Born in Lancaster, NH, on December 6, 1836, Perkins and his family relocated to Lowell when he was just 4. According to historian Richard Howe, after graduating from Lowell High School, Perkins “immediately became engaged in the world of international business, working for several years in Buenos Aires and for several more in Valparaiso, Mexico. In these places, he became fluent in both Spanish and French, skills that became invaluable during his military service in Louisiana.”
Perkins was 24 years old in 1860 when he joined the 2nd Battalion, Massachusetts Voluntary Cavalry. Rising to the rank of 1st Lieutenant, Perkins commanded Company C of the 2nd Battalion, which later became the 3rd
Massachusetts Cavalry Regiment
There are no fewer than three detailed accounts of Solon Perkins' heroic, but ultimately fatal, final charge. Testimony delivered by Rev. Owen Street of the Lowell High School Chapel, in late June, 1963, was based on details from letters written to Perkins' mother. They read, in part:
When the army of General Banks moved upon Port Hudson, [Perkins] was ordered there and wrote his last letter from that place. The booming of the enemy’s cannon, only 400 yards distant forbade his sleep, and he arose in the night and continued his letter . . . until an order came for him to support a battery; he stated the fact, recorded his farewell, and there his pen rested forever. The same day that this letter was received, there came another, from another hand, saying that his earthly career was closed.
Regimental historian James Kendall Ewer, in his first-hand account entitled, The Third Massachusetts Cavalry in the War for the Union, tells is that:
Among the gallant soldiers who gave their lives for their country during the siege of Port Hudson, Captain Solon A. Perkins deserves more than a passing notice. He made a good record before the company became identified with the regiment, serving with distinction in many of the minor engagements in Louisiana. During the siege of Port Hudson, the cavalry was placed under the command of Grierson, and to them was given the duty of guarding roads, scouting through the enemy’s country around Port Hudson, and protecting the Union lines from incursions of the enemy... In the midst of the battle, a bullet struck Perkins, and he fell, to rise no more.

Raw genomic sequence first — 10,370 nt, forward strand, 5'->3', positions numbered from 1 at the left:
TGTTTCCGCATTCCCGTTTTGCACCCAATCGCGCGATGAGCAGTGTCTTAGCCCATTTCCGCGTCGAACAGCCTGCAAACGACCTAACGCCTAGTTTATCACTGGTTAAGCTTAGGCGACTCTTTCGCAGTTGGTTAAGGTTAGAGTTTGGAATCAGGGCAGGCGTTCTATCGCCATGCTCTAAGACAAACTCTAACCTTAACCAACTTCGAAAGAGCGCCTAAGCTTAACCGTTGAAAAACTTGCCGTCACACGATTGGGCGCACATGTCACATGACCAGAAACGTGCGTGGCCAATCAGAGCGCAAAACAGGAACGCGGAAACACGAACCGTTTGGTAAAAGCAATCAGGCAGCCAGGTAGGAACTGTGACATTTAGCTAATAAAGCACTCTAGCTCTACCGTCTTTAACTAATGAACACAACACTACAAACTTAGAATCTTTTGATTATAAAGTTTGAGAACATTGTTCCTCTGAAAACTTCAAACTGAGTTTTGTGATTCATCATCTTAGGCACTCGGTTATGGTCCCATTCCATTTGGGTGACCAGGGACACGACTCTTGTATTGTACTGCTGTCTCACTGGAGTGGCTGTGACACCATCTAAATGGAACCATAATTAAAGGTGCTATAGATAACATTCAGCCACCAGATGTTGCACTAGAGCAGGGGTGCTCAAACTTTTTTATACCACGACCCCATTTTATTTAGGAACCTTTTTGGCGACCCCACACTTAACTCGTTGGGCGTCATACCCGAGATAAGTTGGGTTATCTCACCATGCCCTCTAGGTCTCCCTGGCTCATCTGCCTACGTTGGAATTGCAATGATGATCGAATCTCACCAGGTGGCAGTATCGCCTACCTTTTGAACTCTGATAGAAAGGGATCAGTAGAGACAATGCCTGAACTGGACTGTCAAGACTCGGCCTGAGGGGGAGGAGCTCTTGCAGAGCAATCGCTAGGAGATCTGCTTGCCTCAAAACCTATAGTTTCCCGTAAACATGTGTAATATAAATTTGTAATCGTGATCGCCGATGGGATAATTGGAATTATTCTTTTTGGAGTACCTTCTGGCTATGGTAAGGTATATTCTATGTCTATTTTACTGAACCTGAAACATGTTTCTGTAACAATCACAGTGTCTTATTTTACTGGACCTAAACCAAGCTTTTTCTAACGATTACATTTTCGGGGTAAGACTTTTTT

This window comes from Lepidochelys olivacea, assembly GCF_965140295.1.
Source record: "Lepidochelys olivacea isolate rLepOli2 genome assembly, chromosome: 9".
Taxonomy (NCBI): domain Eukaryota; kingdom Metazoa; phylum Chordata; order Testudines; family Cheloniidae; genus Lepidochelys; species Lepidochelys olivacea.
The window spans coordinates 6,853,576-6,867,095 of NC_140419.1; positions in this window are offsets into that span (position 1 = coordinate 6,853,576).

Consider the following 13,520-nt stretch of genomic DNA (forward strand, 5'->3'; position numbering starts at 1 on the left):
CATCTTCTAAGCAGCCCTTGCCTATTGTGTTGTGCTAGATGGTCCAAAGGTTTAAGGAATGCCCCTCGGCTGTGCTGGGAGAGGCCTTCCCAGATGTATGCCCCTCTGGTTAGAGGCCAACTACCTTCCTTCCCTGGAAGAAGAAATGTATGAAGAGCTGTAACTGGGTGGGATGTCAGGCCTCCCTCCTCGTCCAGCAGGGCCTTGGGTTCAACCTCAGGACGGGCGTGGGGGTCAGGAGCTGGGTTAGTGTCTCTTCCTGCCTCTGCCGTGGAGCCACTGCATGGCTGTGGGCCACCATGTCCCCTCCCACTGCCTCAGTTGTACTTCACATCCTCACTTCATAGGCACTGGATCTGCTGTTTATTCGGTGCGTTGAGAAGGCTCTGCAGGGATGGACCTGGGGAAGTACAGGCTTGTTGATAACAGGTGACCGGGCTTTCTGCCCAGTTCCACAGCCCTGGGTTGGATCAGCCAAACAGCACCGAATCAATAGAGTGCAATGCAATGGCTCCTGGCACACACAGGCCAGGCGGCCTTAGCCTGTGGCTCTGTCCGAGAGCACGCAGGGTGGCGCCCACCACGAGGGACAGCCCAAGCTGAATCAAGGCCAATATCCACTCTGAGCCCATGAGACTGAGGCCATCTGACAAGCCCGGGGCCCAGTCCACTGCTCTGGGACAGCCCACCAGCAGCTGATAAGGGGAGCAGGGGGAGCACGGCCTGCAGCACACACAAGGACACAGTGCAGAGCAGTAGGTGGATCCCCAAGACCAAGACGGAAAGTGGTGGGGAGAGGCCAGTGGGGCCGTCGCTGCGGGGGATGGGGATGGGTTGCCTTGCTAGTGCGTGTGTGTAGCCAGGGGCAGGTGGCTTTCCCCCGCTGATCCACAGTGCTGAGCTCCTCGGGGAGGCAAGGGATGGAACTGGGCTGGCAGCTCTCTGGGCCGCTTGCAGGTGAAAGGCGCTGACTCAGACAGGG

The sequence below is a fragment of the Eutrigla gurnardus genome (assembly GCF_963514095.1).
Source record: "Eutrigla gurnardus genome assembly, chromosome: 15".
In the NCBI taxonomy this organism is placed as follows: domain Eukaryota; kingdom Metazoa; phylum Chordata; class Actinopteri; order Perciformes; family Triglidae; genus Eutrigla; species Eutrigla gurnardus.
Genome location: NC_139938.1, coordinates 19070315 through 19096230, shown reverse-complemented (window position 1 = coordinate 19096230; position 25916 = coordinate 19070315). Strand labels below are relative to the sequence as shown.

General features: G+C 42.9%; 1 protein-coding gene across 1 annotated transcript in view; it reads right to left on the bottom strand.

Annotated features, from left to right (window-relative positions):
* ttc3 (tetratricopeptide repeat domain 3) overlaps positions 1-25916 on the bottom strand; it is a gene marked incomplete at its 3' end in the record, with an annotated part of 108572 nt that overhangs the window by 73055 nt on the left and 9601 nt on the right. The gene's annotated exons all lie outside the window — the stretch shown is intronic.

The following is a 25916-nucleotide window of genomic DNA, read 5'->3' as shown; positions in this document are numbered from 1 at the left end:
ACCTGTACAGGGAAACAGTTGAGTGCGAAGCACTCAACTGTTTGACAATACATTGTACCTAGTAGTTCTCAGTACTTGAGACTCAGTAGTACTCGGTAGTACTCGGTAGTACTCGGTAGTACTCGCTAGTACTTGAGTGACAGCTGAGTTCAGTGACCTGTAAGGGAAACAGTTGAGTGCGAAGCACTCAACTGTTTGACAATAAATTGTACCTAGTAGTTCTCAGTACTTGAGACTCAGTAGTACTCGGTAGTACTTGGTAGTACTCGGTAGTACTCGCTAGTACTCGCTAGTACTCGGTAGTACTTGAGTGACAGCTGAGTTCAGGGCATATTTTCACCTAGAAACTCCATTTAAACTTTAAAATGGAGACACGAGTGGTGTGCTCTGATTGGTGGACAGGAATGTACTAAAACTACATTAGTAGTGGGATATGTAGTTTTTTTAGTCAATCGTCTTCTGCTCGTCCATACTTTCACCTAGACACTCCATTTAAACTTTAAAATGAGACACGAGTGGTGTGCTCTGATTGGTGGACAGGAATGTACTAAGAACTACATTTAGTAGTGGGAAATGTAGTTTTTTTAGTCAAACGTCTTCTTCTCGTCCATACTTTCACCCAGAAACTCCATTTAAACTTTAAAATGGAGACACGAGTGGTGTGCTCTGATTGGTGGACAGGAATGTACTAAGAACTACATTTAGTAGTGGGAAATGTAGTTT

He was killed in battle near Port Hudson. Performed his duty in life, and died bravely in the defense of his country and of liberty. He helped recruit a company of cavalry in the fall of 1861 and receiving the commission of a Lieut. went out with Gen. Butlers expedition to the Gulf. His Captain being lost overboard near Fort Jackson April 62, he commanded the company from that time till he fell. He was a true type of the cavalry officer, dashing, brilliant, brave and highly strategic and for these qualities was often complimented by his superior officers. In a letter urging his promotion to the rank of Major. Gen. Weitzel spoke of him as, “The man who to-day has the finest and most serviceable cavalry company to whom is due the honor of making it what it is. Who is the bravest and ablest of officers, and has accomplished more than any officer in this department. He has deserved promotion (he said) by his ability, his industry, his efficiency, his bravery and his success.” This recommendation was approved by Gen. Banks, and the Majors commission made out but never reached him. During the last year of his service he was constantly skirmishing with the enemy. He led Gen. Banks advance to Red River and Port Hudson was four times wounded and had seven horses killed under him. Very few could bear hardship to the same extent or with less injury. Yet in a letter closed the day before he fell, he said, "I would rather lose an arm than endure what I have aside from my wounds, the last eight months." The changes of war he counted from the start and in that last letter he said, "I often think it more blessed to die on the battlefield for ones country, than to live long years in civil life."